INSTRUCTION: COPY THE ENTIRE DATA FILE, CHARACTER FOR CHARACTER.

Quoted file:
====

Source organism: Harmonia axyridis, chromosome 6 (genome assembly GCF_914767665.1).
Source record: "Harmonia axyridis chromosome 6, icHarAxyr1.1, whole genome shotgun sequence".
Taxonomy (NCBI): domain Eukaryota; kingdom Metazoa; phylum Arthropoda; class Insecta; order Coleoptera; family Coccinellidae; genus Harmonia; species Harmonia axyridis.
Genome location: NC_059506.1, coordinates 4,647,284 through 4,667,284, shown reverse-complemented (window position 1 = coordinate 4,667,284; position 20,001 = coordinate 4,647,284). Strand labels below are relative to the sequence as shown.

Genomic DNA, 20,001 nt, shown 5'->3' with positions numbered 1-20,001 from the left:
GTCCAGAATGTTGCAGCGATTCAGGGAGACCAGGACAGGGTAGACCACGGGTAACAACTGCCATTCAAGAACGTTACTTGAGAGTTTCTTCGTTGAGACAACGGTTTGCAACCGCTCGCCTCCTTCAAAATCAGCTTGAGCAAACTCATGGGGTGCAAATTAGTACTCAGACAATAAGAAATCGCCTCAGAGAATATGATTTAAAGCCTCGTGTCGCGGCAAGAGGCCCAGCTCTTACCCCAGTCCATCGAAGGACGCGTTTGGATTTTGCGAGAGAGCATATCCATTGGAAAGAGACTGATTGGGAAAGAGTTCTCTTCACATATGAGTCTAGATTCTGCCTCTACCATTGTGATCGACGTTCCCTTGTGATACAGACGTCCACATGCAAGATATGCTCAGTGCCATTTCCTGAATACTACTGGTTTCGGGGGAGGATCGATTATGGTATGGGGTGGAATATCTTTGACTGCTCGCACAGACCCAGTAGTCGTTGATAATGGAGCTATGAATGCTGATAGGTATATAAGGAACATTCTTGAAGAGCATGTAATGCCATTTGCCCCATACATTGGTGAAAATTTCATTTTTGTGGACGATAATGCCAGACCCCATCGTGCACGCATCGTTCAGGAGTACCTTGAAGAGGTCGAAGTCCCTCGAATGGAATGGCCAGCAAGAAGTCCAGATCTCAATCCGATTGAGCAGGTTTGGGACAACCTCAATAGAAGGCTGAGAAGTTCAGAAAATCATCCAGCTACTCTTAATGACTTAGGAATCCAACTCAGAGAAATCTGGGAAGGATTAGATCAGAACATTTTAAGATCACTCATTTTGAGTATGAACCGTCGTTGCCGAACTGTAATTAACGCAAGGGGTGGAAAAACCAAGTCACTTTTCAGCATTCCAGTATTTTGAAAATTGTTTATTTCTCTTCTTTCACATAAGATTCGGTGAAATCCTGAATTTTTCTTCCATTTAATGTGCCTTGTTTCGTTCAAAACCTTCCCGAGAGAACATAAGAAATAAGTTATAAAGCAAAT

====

Source organism: Harmonia axyridis, chromosome 6 (genome assembly GCF_914767665.1).
Source record: "Harmonia axyridis chromosome 6, icHarAxyr1.1, whole genome shotgun sequence".
Taxonomy (NCBI): domain Eukaryota; kingdom Metazoa; phylum Arthropoda; class Insecta; order Coleoptera; family Coccinellidae; genus Harmonia; species Harmonia axyridis.
Genome location: NC_059506.1, coordinates 4,647,284 through 4,667,284, shown reverse-complemented (window position 1 = coordinate 4,667,284; position 20,001 = coordinate 4,647,284). Strand labels below are relative to the sequence as shown.

Genomic DNA, 20,001 nt, shown 5'->3' with positions numbered 1-20,001 from the left:
GTCCAGAATGTTGCAGCGATTCAGGGAGACCAGGACAGGGTAGACCACGGGTAACAACTGCCATTCAAGAACGTTACTTGAGAGTTTCTTCGTTGAGACAACGGTTTGCAACCGCTCGCCTCCTTCAAAATCAGCTTGAGCAAACTCATGGGGTGCAAATTAGTACTCAGACAATAAGAAATCGCCTCAGAGAATATGATTTAAAGCCTCGTGTCGCGGCAAGAGGCCCAGCTCTTACCCCAGTCCATCGAAGGACGCGTTTGGATTTTGCGAGAGAGCATATCCATTGGAAAGAGACTGATTGGGAAAGAGTTCTCTTCACATATGAGTCTAGATTCTGCCTCTACCATTGTGATCGACGTTCCCTTGTGATACAGACGTCCACATGCAAGATATGCTCAGTGCCATTTCCTGAATACTACTGGTTTCGGGGGAGGATCGATTATGGTATGGGGTGGAATATCTTTGACTGCTCGCACAGACCCAGTAGTCGTTGATAATGGAGCTATGAATGCTGATAGGTATATAAGGAACATTCTTGAAGAGCATGTAATGCCATTTGCCCCATACATTGGTGAAAATTTCATTTTTGTGGACGATAATGCCAGACCCCATCGTGCACGCATCGTTCAGGAGTACCTTGAAGAGGTCGAAGTCCCTCGAATGGAATGGCCAGCAAGAAGTCCAGATCTCAATCCGATTGAGCAGGTTTGGGACAACCTCAATAGAAGGCTGAGAAGTTCAGAAAATCATCCAGCTACTCTTAATGACTTAGGAATCCAACTCAGAGAAATCTGGGAAGGATTAGATCAGAACATTTTAAGATCACTCATTTTGAGTATGAACCGTCGTTGCCGAACTGTAATTAACGCAAGGGGTGGAAAAACCAAGTCACTTTTCAGCATTCCAGTATTTTGAAAATTGTTTATTTCTCTTCTTTCACATAAGATTCGGTGAAATCCTGAATTTTTCTTCCATTTAATGTGCCTTGTTTCGTTCAAAACCTTCCCGAGAGAACATAAGAAATAAGTTATAAAGCAAAT